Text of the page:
Tip: Not into the taste of coffee? Try coffeeberry capsules. They give the benefits of the antioxidant-rich polyphenols found in coffee, with little to no caffeine.

    Crank up the tunes. Studies have shown that jamming to your favorite tunes has a healthy effect on the function of your blood vessels. Sing along to Kelly Clarkson, lip sync to Bruno Mars. Dance to Rihanna. All of it brings you joy, which in turn is good for your cardiovascular system.

    Watch “The Hangover” …or “Bridesmaids” or whatever tickles your funny bone. There’s a reason why they say “laughter is the best medicine.” A study found that those who laughed frequently were 40% less likely to suffer from heart disease than those of the same age who laughed less.

    Tip: There’s no substitute pill for joy, so enjoy your tunes and find reasons to laugh out loud as often as you can! On the flip side, if you’re prone to depression, there are safe and effective mood-elevating supplements, such as st. john’s wort, 5-HTP, ginseng, B-complex, SAMe, omega-3 fatty acids, etc., that are completely worth discussing with your healthcare practitioner.

    THE NOT-QUITE-AS-FUN (BUT EASY) THINGS TO DO

    Usually, the most fanatic heart health enthusiast is the one who’s reacting to a health condition, such as high blood pressure, high cholesterol, or a pending bypass surgery. If everyone who suffered from a heart attack had made the adjustments to their lifestyle to prevent heart disease, the number of incidence would have drastically gone down. Regardless of your age or health condition, it’s never too late to make the adjustments you need to ensure your heart health.

    Go nuts. In the nut family, walnuts have the most significant source of alpha-linolenic acid (ALA). ALA is a plant based source of omega 3 fatty acids, one of the most widely researched nutrients for the prevention of heart disease. Read more: “Walnuts for Heart Health”

    There’s something fishy going on. Another significant source of omega 3 fatty acids, regular consumption of fish can lower the risk of heart disease, and is associated with a significant reduction in the risk of sudden cardiac death.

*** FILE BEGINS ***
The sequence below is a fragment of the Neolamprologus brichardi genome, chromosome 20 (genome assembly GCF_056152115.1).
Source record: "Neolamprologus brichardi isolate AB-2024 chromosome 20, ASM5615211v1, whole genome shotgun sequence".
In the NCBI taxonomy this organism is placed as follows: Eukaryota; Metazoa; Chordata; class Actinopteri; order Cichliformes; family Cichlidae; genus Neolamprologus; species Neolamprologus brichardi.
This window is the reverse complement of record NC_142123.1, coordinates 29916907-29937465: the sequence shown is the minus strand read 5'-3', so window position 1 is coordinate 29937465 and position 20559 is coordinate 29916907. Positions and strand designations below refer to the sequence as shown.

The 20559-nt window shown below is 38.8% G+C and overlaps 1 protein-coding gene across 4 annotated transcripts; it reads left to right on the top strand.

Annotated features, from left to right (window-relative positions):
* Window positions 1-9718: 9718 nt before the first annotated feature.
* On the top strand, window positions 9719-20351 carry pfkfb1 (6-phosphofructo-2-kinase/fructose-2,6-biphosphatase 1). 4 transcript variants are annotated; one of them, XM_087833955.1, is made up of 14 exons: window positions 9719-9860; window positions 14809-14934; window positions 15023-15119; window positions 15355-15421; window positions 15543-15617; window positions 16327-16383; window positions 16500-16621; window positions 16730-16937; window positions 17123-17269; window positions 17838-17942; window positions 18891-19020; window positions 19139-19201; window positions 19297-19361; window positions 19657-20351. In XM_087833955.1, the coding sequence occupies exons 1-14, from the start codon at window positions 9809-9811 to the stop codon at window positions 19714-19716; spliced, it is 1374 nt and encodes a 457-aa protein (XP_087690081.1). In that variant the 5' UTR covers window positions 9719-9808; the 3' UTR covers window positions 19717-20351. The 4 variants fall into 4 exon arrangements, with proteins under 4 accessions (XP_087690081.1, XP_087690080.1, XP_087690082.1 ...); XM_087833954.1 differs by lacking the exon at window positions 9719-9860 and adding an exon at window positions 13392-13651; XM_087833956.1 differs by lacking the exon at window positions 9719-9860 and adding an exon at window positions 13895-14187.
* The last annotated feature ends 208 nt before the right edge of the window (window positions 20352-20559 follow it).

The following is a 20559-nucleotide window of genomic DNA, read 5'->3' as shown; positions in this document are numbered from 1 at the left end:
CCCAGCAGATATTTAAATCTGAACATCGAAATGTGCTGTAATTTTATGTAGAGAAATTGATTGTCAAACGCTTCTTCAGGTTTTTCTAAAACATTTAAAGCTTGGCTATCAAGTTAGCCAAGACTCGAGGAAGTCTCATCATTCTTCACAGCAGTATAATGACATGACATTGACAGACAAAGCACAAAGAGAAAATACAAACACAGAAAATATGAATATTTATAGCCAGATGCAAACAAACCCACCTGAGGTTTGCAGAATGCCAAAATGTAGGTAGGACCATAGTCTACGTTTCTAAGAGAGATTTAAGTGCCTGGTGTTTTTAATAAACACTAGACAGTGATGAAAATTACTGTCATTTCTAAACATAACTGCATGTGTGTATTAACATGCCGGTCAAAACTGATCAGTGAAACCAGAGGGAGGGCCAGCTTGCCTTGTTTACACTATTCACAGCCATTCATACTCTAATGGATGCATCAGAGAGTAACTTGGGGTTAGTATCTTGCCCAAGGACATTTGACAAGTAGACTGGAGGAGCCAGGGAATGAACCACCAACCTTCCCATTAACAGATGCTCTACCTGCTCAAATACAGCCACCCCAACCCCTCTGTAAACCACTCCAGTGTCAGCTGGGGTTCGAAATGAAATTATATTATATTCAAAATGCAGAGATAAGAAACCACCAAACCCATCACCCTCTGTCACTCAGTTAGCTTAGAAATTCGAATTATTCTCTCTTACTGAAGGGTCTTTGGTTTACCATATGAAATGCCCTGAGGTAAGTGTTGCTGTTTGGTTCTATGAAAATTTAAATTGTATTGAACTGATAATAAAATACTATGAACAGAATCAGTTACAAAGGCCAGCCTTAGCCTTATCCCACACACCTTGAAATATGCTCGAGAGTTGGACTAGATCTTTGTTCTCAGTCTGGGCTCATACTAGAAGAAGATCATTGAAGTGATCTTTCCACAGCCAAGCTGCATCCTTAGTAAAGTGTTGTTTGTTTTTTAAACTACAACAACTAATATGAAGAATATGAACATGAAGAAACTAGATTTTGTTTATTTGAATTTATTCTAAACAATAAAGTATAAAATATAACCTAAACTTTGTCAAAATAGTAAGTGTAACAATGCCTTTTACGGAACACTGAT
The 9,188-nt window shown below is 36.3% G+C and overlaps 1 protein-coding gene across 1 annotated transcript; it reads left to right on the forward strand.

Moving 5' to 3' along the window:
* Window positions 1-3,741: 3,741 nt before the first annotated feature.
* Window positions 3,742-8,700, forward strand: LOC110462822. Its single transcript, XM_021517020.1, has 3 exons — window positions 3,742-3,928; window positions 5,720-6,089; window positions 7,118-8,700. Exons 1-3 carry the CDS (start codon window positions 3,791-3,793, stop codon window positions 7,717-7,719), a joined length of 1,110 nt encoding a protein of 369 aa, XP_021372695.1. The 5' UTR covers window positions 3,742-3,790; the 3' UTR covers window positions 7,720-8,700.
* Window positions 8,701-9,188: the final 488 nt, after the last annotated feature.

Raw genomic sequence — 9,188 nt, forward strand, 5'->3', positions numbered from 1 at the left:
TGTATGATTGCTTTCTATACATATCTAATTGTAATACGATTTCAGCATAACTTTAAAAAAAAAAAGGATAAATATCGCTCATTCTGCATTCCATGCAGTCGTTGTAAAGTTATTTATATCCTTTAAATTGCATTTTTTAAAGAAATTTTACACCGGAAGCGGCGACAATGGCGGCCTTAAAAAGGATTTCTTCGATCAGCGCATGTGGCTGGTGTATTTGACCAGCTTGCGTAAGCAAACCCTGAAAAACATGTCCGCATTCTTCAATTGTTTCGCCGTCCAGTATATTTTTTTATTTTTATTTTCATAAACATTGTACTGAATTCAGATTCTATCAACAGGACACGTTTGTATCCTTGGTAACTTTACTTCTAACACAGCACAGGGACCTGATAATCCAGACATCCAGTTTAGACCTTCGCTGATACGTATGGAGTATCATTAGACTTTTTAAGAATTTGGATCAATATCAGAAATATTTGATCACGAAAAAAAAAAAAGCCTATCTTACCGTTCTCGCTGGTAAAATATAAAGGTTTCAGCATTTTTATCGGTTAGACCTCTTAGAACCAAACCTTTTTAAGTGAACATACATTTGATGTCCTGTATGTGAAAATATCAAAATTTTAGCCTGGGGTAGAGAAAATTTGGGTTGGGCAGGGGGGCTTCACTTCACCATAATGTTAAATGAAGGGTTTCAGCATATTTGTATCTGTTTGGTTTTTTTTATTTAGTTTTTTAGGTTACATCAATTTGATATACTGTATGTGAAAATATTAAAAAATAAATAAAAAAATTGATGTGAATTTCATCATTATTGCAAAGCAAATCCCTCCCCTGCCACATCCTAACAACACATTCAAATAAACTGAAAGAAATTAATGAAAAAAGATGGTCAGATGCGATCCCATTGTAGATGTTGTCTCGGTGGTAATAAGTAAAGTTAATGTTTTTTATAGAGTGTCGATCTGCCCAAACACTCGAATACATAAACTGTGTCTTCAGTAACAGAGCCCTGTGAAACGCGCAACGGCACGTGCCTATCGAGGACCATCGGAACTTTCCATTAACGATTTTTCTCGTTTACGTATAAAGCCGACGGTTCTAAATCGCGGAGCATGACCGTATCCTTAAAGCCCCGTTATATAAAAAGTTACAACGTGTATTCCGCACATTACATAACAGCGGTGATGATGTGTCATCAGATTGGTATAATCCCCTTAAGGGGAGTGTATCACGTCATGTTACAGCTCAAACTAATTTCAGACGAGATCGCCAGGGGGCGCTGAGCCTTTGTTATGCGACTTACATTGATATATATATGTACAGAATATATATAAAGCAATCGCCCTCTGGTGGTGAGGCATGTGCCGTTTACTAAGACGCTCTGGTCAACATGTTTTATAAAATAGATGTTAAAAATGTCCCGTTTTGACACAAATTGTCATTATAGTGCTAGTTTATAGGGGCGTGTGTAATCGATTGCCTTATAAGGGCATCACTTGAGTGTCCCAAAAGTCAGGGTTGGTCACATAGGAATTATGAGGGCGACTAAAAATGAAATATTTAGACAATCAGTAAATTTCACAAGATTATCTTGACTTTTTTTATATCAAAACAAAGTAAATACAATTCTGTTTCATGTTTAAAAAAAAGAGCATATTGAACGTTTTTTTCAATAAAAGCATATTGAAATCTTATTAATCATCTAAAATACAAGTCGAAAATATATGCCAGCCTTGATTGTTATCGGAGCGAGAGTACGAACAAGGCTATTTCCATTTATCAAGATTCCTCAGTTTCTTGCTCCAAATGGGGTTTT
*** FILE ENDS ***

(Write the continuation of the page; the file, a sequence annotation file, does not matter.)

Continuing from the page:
Bulk Up. Fiber-rich diets are associated with lowered levels of LDL (“bad”) cholesterol, risk of diabetes, risk of heart disease, rates of obesity, high blood pressure and high blood sugar levels. Eating daily portions of fruit, vegetables, and whole grains provides a healthy mix of soluble and insoluble fiber.

    Lower salt intake. Even a modest reduction in salt intake can significantly reduce incidence of heart attacks and heart failure. Keeping daily intake in the range of 3-12 grams per day can lower the incidence of high blood pressure as well.

    Keep moving. By now we know a sedentary lifestyle is one of the highest risk factors for cardiovascular disease, yet it’s worth repeating over and over that even moderate exercise will strengthen your heart. Just hit the repeat button on this one until it hits home.

    Find your inner Zen. Regularly meditating has been shown to significantly lower high blood pressure. Additionally, American Journal of Hypertension reported that meditating for 15 minutes twice daily for 4 months can lower blood pressure in teenagers by a few points.

    Mr. Sandman bring me a dream. Poor sleep habits have been linked to heart failure, heart attacks, and high blood pressure. Research shows that poor sleep triggers the inflammatory cycle in the body, which in turn contributes to heart disease. Make it a point to have a regular sleep schedule, no matter what your daily schedule is – same time to sleep, same time to wake. It’s the healthiest way to get the most out of your dream time.

    Tip: Trouble getting your Z’s? Try melatonin. It’s a safe alternative to prescription and OTC sleep medications.

  2. I live in Switzerland – the “land of cheese & chocolate” ;-)
    believe or not: I eat chocolate (approx. 1 ounce) on a daily basis; my “regular” chocolate has 72% cacao
    but: from time to time I buy chocolate with 100% cacao – yes, it exists !!! (it is, however, very expensive; approx $5.- for a 3 oz bar)
    call me a chocoholic – I don’t care – I feel good :-)

  3. Thanks for the replies Michael and Stephan!

    Michael – that’s some really great info. Thanks for sharing. It’s great to see that there are others interested in these topics as well.

    Stephan – wow, I did not know that chocolate with 100% cacao existed! It must be very bitter but very delicious and great for you. I am going to try to see if I can find some.

  4. Foods like nuts, berries and even can chocolates, reduce the risk of disease. It is also food for the soul :-)